The Band Poster
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The Band Poster

  • 1st Printing $405 $405 $0
  • 2nd Printing $174 $174 $0
  • 3rd Printing $75 $75 $0
  • 4th Printing $32 $32 $0
LIGHT SHOW:
Item Number:
  • BG169-PO
ARTIST:
DATE:
  • Apr 17, 1969 - Apr 19, 1969
VENUE:
SIZE:
  • 21 1/2" x 32 1/2"

BG169 announced the first-ever live performance of the Band, and artist Tuten was in the audience. The performance would be remembered for many reasons, not the least of which was the two-hour delay caused by lead guitarist Robbie Robertson's mysterious illness. Bill Graham stalled the crowd and pulled in a hypnotist to work on Robertson. It worked.

Print Variations

The 1st printing poster is identified by its lack of the "W" seen in the reprint at the end of the ticket outlets strip. It was printed before the concert and measures 13 11/16" x 20 3/4".

The 2nd printing has a black "W" etched into the poster at the end of the ticket outlets strip after the word "Music". It was printed after the concert and measures 13 3/4" x 20 3/4".

The 3rd printing is on smooth opaque cover stock, omits the "W" that is on the 2nd printing, and has a Wolfgang's Vault notation in the lower right hand margin (not our watermark as seen in the image). It was printed in 2006 by the Bill Graham Archives LLC in a 1000 copy run. This reprint measures 14 3/4" x 22 3/8".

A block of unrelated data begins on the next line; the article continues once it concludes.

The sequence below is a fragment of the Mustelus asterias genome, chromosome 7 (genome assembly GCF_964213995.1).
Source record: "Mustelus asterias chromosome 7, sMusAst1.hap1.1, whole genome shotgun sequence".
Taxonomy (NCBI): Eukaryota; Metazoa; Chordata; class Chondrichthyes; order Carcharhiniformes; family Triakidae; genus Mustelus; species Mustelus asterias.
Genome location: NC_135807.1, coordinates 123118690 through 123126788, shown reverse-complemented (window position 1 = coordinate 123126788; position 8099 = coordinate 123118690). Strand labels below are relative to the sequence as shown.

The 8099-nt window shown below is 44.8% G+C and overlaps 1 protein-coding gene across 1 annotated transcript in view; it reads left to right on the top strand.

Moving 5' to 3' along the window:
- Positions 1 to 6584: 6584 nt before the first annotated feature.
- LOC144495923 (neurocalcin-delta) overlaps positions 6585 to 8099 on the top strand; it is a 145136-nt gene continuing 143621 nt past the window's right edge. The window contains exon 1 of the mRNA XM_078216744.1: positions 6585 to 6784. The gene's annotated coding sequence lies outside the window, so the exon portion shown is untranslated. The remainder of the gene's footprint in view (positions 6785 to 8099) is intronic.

The 4th printing is on glossy cover stock and also bears a Wolfgang's Vault notation in the lower right hand margin (not our watermark as seen in the image). It was printed in 2006 by the Bill Graham Archives LLC in a 1000 copy run, and is larger than the other printings, measuring 21 1/2" x 32 1/2".

About Randy Tuten

Randy Tuten is the only poster artist whose work spans five decades of design for The Fillmore. The 23 year-old San Francisco native was hired by Bill Graham in January, 1969, and their mutual taste for traditional, readable design style led to a long-lasting work relationship. Although influenced by the compositions of "Fillmore Five" artists Mouse, Kelley and Griffin, Tuten avoided "... Heavy meaning in my posters." Tuten's style reflected his skill as a draftsman, and his designs evolved into an eclectic mix of graphic imagery, lettering and photographs.